Other WFMS for bioinformatics are Biowep [24], that allows the user to search and run a predefined set of workflows, already tested, validated and annotated; and BioWMS [25], that is a web-based WFMS built upon an agent-based middle ware architecture.

Cited WFMSs, however, do not have a knowledge base, nor make decision like KDSS; the KDSS we present, on the other hand, offers not only support in the choice of the proper strategy, tool and algorithm, but it helps the user to configure and to run them, step by step. For this reason our system can be seen as an ideal merging point between classical DSS and emerging WFMS. It provides both the tools/services needed to resolve a problem, and also the knowledge necessary to suggest a specific strategy and justify its choice.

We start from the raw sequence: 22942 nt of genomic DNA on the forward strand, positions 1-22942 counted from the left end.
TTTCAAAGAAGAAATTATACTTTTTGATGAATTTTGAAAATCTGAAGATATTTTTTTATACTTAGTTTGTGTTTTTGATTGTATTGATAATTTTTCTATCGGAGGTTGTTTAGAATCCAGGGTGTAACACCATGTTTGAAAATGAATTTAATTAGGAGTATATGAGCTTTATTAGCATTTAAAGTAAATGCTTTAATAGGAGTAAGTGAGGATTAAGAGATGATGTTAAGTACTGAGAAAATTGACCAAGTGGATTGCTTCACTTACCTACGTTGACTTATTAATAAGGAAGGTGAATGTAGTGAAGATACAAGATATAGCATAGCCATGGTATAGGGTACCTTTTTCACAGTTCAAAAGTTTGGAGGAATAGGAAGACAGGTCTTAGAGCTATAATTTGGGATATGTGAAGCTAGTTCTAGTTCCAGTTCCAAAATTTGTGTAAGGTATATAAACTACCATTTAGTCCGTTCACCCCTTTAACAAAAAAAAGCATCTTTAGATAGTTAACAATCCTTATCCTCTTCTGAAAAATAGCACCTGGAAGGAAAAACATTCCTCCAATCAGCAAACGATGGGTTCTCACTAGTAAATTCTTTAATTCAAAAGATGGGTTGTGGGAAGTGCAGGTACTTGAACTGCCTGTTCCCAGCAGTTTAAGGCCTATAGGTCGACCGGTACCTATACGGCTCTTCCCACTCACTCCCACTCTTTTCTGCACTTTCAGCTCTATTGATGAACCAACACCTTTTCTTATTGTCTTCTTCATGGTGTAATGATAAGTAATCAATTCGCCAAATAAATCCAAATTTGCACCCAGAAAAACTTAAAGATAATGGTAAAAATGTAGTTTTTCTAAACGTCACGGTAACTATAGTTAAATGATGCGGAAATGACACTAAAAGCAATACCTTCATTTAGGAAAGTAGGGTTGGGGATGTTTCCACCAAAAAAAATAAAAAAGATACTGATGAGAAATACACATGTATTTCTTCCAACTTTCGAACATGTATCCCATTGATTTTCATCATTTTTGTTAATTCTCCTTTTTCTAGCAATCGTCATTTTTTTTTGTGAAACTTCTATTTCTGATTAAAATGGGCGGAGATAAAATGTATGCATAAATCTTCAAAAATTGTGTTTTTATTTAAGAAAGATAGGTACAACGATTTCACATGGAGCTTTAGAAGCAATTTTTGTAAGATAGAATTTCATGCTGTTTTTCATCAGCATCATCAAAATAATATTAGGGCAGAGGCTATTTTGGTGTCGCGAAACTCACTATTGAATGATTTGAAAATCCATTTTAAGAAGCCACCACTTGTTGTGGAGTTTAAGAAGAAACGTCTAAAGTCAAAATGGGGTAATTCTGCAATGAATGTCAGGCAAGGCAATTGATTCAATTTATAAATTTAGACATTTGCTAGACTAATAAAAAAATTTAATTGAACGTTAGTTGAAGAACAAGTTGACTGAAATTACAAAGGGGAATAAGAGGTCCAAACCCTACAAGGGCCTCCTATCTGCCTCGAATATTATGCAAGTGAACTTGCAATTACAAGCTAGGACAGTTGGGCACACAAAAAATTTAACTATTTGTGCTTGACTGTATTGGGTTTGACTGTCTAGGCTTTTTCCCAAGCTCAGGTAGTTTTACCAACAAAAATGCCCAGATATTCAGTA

System architecture

First basic ideas of the proposed system can be read in [26,27]: in this Section we will briefly describe its architecture and then we will deepen main concepts at the basis of our KDSS.

The system core is represented by a rule-based expert system [28]. The three main components of this system are the Knowledge Base (KB), the Reasoner and the Executor: they interact each other as shown in Figure 1.

thumbnailFigure 1. System architecture. The system is built upon a rule-based expert system. KB contains the expertise about the application domain in the form of facts and rules. The Reasoner, that is an inference engine, according to the user's requests, input data and available knowledge, decides what are the strategies to follow and the tools to run, and suggest them to the User. The Executor actually runs all the executable processing tools and updates the KB with results of processing, that can be used to make new inferences.

In the middle part there is the Knowledge Base: it contains all the information, called facts, that encode the expertise of the system about a certain application domain. Facts are given a rigorous and organized structure by means of an ontology of concepts [29].